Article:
Ted Cruz is the true GOP dark horse: How he's winning over the fanatical right at exactly the right time

When Donald Trump's campaign collapses, as it almost certainly still will, Cruz is well positioned to fill the void

By Heather Digby Parton


Published August 26, 2015 6:40PM (EDT)

Sen. Ted Cruz  (AP)
Sen. Ted Cruz (AP)

While Donald Trump continues to inspire what he calls "the silent majority" (and everyone else calls the racist rump of the GOP) and the other assumed front-runners Walker, Rubio and Bush flounder and flop around, another candidate is quietly gathering support from a discrete, but powerful, GOP constituency. As Peter Montgomery of Right Wing watch pointed out earlier this week, Ted Cruz is making a huge play for the religious right. And they like what they're seeing.

Montgomery notes that influential conservative Christian leaders have been getting progressively more anxious about the fact that they've been asked to pony up for less-than-devout candidates like McCain and somewhat alien religious observers like Mitt Romney when they are the reliable foot-soldiers for the Republican party who deliver votes year in and year out. With this year's massive field from which to choose including hardcore true-believers Mike Huckabee, Bobby Jindal and Rick Santorum, these religious leaders are looking closely at all the candidates, but are homing in on Cruz.

Montgomery writes:

One big sign came late last month, when news that broke that Farris and Dan Wilks had given $15 million to Keep the Promise, a pro-Cruz super PAC. Not coincidentally, David Lane told NBC News last year that, “With Citizens United…you can have somebody who gives $15 or $20 million into a super PAC and that changes the game.” The billionaire Wilks brothers from Texas have become sugar daddies to right-wing groups generally, and to David Lane’s Pastors and Pews events specifically.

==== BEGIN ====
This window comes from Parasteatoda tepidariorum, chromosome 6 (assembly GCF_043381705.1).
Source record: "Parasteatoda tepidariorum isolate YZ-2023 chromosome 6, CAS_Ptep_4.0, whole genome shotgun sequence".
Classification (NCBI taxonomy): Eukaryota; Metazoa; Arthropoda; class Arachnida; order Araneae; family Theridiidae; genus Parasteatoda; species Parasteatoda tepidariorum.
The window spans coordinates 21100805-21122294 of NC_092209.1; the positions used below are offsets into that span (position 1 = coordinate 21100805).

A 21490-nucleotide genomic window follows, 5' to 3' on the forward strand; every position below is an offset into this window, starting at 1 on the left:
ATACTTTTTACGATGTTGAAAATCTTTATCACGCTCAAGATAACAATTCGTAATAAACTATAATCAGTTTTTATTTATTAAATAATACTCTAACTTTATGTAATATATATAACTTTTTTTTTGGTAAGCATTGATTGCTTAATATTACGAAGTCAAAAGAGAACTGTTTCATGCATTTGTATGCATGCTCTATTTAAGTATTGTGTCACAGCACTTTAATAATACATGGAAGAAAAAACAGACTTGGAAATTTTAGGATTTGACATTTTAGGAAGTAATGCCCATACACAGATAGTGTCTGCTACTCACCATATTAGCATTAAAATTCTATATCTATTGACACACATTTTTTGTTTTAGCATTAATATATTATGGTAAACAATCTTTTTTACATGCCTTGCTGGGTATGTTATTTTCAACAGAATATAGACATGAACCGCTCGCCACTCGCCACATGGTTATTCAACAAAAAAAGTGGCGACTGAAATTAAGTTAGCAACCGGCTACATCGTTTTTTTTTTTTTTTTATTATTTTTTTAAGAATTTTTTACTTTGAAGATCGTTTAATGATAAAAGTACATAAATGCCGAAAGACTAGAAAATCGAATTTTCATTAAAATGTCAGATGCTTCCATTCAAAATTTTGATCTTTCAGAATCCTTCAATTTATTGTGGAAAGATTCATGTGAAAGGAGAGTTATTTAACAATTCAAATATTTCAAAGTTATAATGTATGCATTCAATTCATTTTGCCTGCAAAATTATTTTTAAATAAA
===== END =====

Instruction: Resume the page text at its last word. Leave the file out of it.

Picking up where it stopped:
A couple weeks later, Cruz stopped by the headquarters of the American Family Association. Lane’s American Renewal Project operates under the AFA’s umbrella, and Cruz sounded like he was reading Lane’s talking points. Cruz told AFA President Tim Wildmon that mobilizing evangelical Christian voters is the key to saving America, saying, “Nothing is more important in the next 18 months than that the body of Christ rise up and that Christians stand up, that pastors stand up and lead.”

Cruz held a "Rally for Religious Liberty" in Iowa last week that had the influential Christian right radio host Steve Deace swooning with admiration as Cruz carried on about Christian persecution. He thundered, “You want to know what this election is about? We are one justice away from the Supreme Court saying ‘every image of God shall be torn down!" to massive applause from the audience.

The religious right feels battered after their massive loss on marriage equality. And they expect their candidates to do something about it. It appears they've decided the destruction of Planned Parenthood is that crusade and Cruz is only too willing to play to the crowd. According to the Washington Post:

Sen. Ted Cruz, who has assiduously courted evangelicals throughout his presidential run, will take a lead role in the launch this week of an ambitious 50-state campaign to end taxpayer support for Planned Parenthood — a move that is likely to give the GOP candidate a major primary-season boost in the fierce battle for social-conservative and evangelical voters.

More than 100,000 pastors received e-mail invitations over the weekend to participate in conference calls with Cruz on Tuesday in which they will learn details of the plan to mobilize churchgoers in every congressional district beginning Aug. 30. The requests were sent on the heels of the Texas Republican’s “Rally for Religious Liberty,” which drew 2,500 people to a Des Moines ballroom Friday.